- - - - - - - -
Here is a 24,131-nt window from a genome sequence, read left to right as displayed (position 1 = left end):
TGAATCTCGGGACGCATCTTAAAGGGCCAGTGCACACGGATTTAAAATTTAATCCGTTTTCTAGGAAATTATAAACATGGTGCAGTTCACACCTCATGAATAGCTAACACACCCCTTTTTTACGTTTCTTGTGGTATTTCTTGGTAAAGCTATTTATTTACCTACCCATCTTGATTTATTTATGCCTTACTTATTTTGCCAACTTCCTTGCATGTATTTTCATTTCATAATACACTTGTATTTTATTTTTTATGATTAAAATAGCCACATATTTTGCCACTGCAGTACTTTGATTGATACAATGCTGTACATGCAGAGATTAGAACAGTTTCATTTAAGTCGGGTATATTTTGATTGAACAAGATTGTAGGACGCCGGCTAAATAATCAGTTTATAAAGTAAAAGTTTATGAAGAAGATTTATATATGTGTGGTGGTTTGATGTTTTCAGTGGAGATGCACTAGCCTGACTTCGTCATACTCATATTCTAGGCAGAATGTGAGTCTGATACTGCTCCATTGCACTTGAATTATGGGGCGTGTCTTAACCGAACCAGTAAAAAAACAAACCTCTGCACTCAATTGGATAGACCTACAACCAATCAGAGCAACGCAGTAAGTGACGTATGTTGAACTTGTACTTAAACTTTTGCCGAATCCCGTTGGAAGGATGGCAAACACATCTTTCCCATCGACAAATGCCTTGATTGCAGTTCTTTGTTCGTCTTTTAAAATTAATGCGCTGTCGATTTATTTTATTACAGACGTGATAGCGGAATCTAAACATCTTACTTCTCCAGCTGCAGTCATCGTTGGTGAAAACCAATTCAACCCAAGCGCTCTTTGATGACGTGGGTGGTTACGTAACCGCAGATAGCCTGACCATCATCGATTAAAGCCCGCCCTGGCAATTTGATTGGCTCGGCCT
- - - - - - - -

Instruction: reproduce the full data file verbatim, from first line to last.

Here is a 24,131-nt window from a genome sequence, read left to right as displayed (position 1 = left end):
TGAATCTCGGGACGCATCTTAAAGGGCCAGTGCACACGGATTTAAAATTTAATCCGTTTTCTAGGAAATTATAAACATGGTGCAGTTCACACCTCATGAATAGCTAACACACCCCTTTTTTACGTTTCTTGTGGTATTTCTTGGTAAAGCTATTTATTTACCTACCCATCTTGATTTATTTATGCCTTACTTATTTTGCCAACTTCCTTGCATGTATTTTCATTTCATAATACACTTGTATTTTATTTTTTATGATTAAAATAGCCACATATTTTGCCACTGCAGTACTTTGATTGATACAATGCTGTACATGCAGAGATTAGAACAGTTTCATTTAAGTCGGGTATATTTTGATTGAACAAGATTGTAGGACGCCGGCTAAATAATCAGTTTATAAAGTAAAAGTTTATGAAGAAGATTTATATATGTGTGGTGGTTTGATGTTTTCAGTGGAGATGCACTAGCCTGACTTCGTCATACTCATATTCTAGGCAGAATGTGAGTCTGATACTGCTCCATTGCACTTGAATTATGGGGCGTGTCTTAACCGAACCAGTAAAAAAACAAACCTCTGCACTCAATTGGATAGACCTACAACCAATCAGAGCAACGCAGTAAGTGACGTATGTTGAACTTGTACTTAAACTTTTGCCGAATCCCGTTGGAAGGATGGCAAACACATCTTTCCCATCGACAAATGCCTTGATTGCAGTTCTTTGTTCGTCTTTTAAAATTAATGCGCTGTCGATTTATTTTATTACAGACGTGATAGCGGAATCTAAACATCTTACTTCTCCAGCTGCAGTCATCGTTGGTGAAAACCAATTCAACCCAAGCGCTCTTTGATGACGTGGGTGGTTACGTAACCGCAGATAGCCTGACCATCATCGATTAAAGCCCGCCCTGGCAATTTGATTGGCTCGGCCT